Rob Holding has revealed that Arsenal’s Teyah Goldie has suffered a second ACL injury after recently recovering from one.
- Arsenal’s Teyah Goldie suffers a second ACL injury after her recent recovery.
- Many players, including Vivianne Miedema, Beth Mead, Leah Williamson, and Laura Weinroither, are recovering from ACL injuries.
- Rob Holding discusses the prevalence of ACL injuries and highlights Arsenal’s collaborative rehab approach for both men and women.
ACL injuries appear to be everywhere in football at the minute with another couple of Premier League players being helped off this weekend in the men’s game with what appeared to be serious knee injuries.
Now, Jonas Eidevall will be without Teyah Goldie who, after recovering from an ACL injury to her left knee, has experienced the same injury in her other leg.
Speaking on the Youtube channel ‘Tea with Timbsy’, Holding discussed his own ACL injury, which kept him sidelined from December 2018 until the end of August 2019.
“Jordan Nobbs did hers at the time so we just started our coaching badges together earlier that year. And, yeah, she did hers a week before me,” Holding said.
“So we went to coaching and she was just there like bandaged up, sat there and like we had to do the coaching. She was just there taking notes and then like a week later I did mine.
“Then we’re in the gym together on the bike and stuff. So that was that was good, that was a good connection for Arsenal to link the men and the women, both side by side doing the rehab.
“We’ve been doing that for quite a while I feel like. I feel we are one of the best teams at doing that and today I was speaking to Beth Mead, because she’s she’s coming back from hers.
“I mean the the women’s side’s carnage right now.
“Viv, Leah, Teyah’s just done it again. Teyah Goldie’s just done her other leg. She just come back from her left one, she’s done the right one.
“Obviously Beth and then there’s Laura, so there’s five of them there might even be another one that I’m missing, but you know like I mean they’ve got bodies around them.
“At least like all the girls are at the World Cup right now and and they’ve got five of them are all like different stages but I’ve got voices to hear and different different mental stages to bounce off.”
Speaking to Arsenal in May this year, Goldie spoke about her return to the pitch after 14 months out.
“It has been a while but the moment was just as good as I ever imagined to be fair. I’m just buzzing,” the 18-year-old said.
“It’s a hard time for the team but as you can tell, the team are pushing through it and it was incredible to be out there with them.
“As many people will tell you, it’s up and down. But I’ve learnt so much along the way. It’s been a very emotional one but like I say, I’ve learnt so much. I’m in a better place now.
“All the staff have been incredible but I’ve got to shout out Rose [Glendinning]. She was there every step of the way. The girls and the staff made it that little bit easier every day.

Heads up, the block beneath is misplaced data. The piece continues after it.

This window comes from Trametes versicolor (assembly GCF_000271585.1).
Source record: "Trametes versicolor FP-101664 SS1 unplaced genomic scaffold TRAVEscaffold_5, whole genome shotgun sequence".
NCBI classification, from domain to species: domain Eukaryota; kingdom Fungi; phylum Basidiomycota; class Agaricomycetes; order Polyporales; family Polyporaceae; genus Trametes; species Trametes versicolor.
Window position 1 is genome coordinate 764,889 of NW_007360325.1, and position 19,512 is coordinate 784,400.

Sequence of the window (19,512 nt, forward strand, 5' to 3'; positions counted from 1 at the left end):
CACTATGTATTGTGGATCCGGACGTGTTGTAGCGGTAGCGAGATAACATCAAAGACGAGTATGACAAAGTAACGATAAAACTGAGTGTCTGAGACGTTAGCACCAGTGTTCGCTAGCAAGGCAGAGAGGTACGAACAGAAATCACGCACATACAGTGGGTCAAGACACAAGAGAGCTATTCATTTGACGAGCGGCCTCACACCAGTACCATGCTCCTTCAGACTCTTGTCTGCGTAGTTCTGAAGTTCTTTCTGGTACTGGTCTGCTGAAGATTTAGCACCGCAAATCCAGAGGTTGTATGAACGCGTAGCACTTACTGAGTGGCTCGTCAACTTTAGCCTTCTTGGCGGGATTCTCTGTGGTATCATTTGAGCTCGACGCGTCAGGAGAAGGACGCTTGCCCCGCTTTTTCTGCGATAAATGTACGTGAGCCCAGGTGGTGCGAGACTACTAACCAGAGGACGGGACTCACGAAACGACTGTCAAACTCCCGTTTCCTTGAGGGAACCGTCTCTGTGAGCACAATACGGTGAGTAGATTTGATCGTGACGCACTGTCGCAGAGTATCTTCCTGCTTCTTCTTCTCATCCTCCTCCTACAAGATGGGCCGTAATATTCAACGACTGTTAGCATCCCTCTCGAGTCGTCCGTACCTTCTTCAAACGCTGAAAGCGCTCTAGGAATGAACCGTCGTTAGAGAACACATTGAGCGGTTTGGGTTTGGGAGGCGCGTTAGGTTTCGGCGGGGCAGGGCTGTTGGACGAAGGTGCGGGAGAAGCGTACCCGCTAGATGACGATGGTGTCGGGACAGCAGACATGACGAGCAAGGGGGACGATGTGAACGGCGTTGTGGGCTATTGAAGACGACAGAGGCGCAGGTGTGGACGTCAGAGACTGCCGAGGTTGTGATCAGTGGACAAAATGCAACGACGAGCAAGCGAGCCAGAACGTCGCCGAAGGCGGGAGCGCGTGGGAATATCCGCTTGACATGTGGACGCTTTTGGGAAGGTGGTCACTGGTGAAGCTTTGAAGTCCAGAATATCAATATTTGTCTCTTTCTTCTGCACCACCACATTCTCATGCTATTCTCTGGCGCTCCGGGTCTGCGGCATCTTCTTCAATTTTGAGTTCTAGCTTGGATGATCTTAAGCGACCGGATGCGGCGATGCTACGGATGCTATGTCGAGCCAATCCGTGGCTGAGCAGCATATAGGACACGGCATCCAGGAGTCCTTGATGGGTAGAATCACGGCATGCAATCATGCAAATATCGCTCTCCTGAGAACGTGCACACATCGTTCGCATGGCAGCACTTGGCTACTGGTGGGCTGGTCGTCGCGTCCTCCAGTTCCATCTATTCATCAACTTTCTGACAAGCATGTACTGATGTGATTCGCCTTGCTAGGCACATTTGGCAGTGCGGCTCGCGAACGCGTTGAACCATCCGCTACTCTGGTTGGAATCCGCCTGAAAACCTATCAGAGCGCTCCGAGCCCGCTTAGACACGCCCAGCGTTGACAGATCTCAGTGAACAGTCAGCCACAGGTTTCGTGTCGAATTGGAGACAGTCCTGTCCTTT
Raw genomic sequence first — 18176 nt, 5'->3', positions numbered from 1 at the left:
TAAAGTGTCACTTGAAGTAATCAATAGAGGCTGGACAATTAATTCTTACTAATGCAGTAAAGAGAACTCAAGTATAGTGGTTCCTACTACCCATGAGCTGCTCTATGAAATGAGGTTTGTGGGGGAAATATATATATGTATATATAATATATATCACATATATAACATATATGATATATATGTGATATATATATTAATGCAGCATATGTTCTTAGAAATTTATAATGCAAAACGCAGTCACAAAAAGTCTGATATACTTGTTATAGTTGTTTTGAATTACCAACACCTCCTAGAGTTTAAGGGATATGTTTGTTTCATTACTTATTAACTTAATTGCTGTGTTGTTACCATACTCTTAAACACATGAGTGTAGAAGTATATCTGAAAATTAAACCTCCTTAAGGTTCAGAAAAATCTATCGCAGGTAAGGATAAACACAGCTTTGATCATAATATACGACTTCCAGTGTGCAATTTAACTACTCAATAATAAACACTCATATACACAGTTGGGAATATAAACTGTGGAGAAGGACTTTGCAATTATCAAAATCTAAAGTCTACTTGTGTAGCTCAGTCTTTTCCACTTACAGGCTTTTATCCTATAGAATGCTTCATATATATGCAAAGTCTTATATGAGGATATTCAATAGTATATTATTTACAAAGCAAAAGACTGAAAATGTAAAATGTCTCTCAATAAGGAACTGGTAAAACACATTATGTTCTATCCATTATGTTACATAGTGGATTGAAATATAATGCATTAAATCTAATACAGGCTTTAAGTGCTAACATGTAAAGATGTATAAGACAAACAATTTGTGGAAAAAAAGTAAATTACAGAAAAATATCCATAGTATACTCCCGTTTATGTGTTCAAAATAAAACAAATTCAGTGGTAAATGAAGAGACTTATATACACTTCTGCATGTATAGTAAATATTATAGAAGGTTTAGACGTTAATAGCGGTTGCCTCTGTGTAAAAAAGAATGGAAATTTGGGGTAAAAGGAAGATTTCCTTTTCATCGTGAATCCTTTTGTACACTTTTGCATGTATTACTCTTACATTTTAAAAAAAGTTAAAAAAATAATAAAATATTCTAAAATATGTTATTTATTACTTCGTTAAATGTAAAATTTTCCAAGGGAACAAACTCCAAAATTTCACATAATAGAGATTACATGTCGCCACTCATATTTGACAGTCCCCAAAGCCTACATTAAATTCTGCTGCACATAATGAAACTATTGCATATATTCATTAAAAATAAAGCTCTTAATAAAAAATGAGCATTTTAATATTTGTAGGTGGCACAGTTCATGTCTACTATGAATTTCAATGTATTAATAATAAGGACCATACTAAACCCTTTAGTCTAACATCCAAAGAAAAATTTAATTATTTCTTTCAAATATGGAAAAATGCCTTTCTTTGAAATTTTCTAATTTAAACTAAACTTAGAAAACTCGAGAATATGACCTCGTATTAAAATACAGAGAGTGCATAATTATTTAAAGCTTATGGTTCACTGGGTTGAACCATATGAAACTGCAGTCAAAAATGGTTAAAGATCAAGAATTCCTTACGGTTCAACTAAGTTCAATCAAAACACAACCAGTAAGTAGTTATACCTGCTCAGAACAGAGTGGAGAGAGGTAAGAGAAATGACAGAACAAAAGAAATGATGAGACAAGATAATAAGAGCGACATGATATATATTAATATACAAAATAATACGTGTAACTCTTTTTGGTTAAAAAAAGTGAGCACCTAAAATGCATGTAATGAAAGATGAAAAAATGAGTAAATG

“I feel like I’m just getting started, so it’s annoying that the season is ending! But yeah, I actually can’t wait for preseason – just to get going again.”
The case of repeat ACL injuries in footballers
The rigours of professional football mean that injuries, unfortunately, come with the territory. One of the more dreaded of these injuries is to the Anterior Cruciate Ligament (ACL), a vital stabiliser in the knee. Notably, there seems to be a pattern: footballers who’ve suffered one ACL injury are at heightened risk of a subsequent injury to the other knee.
The ACL is crucial for maintaining stability in the knee during dynamic movements, making it especially vulnerable in sports like football that involve rapid changes in direction. When a player incurs an ACL injury and then undergoes surgery and rehabilitation, several factors come into play that might increase the risk to the other knee.
One significant issue is biomechanical changes. After an injury, there might be subtle shifts in a player’s movement patterns, perhaps as a way to protect the previously injured knee. This compensatory mechanism can unintentionally place more stress on the uninjured knee, making it more susceptible to injury.
Then there’s the rehabilitation process itself. While the focus is often on strengthening the injured leg, there’s potential for creating an imbalance between the two legs. This discrepancy can lead to an over-reliance on the uninjured leg, particularly in high-stress scenarios on the pitch.
Furthermore, the psychological aspect cannot be discounted. A player recovering from a severe injury might have lingering hesitations or fear, affecting their decisions and movements during gameplay. These mental barriers can also contribute to overburdening the uninjured leg.
With the intensity and demands of modern football constantly on the rise, it’s no wonder that the body, even of elite athletes, sometimes struggles to keep up. The fact that a prior ACL injury can predispose a player to a subsequent one is a testament to the challenges the sport presents.
For footballers and the medical teams that support them, this trend underscores the importance of comprehensive rehabilitation, not just focusing on the physical but also the psychological elements of recovery.